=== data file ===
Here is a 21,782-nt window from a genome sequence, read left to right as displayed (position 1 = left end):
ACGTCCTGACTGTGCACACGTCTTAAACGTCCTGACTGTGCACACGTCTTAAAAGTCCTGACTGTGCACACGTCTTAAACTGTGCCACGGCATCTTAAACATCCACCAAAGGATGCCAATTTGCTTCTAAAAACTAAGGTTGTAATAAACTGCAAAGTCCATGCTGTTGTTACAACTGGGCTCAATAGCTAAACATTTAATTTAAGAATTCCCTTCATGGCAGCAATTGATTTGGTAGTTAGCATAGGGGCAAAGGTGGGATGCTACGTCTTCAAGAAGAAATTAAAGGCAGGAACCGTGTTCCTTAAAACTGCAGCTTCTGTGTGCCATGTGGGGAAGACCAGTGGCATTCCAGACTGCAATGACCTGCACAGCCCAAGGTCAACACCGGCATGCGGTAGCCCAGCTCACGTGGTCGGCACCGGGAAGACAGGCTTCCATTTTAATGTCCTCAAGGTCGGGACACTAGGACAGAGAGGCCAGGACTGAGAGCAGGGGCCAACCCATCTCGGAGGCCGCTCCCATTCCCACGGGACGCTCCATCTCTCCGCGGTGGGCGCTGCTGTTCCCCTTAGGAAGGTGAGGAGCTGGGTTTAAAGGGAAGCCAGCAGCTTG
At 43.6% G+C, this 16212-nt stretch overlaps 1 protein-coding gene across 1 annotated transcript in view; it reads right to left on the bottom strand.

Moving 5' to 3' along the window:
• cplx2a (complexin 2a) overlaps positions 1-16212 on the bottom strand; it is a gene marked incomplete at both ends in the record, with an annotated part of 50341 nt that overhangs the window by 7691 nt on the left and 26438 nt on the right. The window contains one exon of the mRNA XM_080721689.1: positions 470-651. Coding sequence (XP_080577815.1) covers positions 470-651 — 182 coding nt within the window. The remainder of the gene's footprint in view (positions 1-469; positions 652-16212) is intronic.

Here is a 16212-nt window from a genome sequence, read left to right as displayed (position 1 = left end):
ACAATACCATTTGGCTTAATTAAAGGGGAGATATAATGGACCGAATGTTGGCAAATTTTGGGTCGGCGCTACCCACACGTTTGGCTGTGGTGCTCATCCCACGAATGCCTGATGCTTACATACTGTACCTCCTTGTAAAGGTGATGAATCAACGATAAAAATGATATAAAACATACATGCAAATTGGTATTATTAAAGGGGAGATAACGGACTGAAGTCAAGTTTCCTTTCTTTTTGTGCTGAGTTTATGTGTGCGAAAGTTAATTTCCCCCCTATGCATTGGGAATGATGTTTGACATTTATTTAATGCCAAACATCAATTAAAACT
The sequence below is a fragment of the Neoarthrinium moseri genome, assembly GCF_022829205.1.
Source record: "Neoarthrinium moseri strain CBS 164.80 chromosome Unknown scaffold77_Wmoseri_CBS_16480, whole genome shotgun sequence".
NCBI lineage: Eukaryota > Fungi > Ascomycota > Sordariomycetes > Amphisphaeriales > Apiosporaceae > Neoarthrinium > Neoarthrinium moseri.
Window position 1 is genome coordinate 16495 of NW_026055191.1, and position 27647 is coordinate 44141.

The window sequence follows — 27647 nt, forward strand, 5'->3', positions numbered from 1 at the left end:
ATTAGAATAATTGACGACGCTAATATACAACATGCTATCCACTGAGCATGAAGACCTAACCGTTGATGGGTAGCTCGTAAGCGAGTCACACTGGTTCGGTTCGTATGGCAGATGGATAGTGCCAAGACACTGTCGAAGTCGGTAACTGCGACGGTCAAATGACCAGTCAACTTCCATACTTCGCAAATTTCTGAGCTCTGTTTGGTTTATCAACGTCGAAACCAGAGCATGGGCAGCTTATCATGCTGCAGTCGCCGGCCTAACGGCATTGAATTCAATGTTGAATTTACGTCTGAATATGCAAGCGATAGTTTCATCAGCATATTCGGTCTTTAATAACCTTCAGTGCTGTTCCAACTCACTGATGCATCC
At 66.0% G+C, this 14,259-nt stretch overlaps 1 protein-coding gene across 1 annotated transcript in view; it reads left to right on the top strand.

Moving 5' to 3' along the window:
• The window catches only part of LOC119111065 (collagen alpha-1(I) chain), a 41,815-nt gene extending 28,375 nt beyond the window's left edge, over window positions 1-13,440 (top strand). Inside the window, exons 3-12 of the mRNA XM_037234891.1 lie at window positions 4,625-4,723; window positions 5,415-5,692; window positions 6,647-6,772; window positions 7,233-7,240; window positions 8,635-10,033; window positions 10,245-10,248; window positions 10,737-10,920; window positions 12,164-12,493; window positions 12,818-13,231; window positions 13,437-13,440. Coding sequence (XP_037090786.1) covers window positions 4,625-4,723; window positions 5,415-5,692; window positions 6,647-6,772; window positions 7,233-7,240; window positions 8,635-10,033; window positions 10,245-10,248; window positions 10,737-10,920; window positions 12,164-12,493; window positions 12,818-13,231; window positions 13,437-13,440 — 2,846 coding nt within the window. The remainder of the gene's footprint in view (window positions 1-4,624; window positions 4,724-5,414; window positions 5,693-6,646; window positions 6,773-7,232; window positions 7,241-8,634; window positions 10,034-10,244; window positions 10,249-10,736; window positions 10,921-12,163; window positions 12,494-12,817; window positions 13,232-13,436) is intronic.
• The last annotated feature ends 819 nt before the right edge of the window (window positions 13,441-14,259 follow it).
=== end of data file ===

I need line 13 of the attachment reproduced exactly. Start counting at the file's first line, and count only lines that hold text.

ATTAGAATAATTGACGACGCTAATATACAACATGCTATCCACTGAGCATGAAGACCTAACCGTTGATGGGTAGCTCGTAAGCGAGTCACACTGGTTCGGTTCGTATGGCAGATGGATAGTGCCAAGACACTGTCGAAGTCGGTAACTGCGACGGTCAAATGACCAGTCAACTTCCATACTTCGCAAATTTCTGAGCTCTGTTTGGTTTATCAACGTCGAAACCAGAGCATGGGCAGCTTATCATGCTGCAGTCGCCGGCCTAACGGCATTGAATTCAATGTTGAATTTACGTCTGAATATGCAAGCGATAGTTTCATCAGCATATTCGGTCTTTAATAACCTTCAGTGCTGTTCCAACTCACTGATGCATCC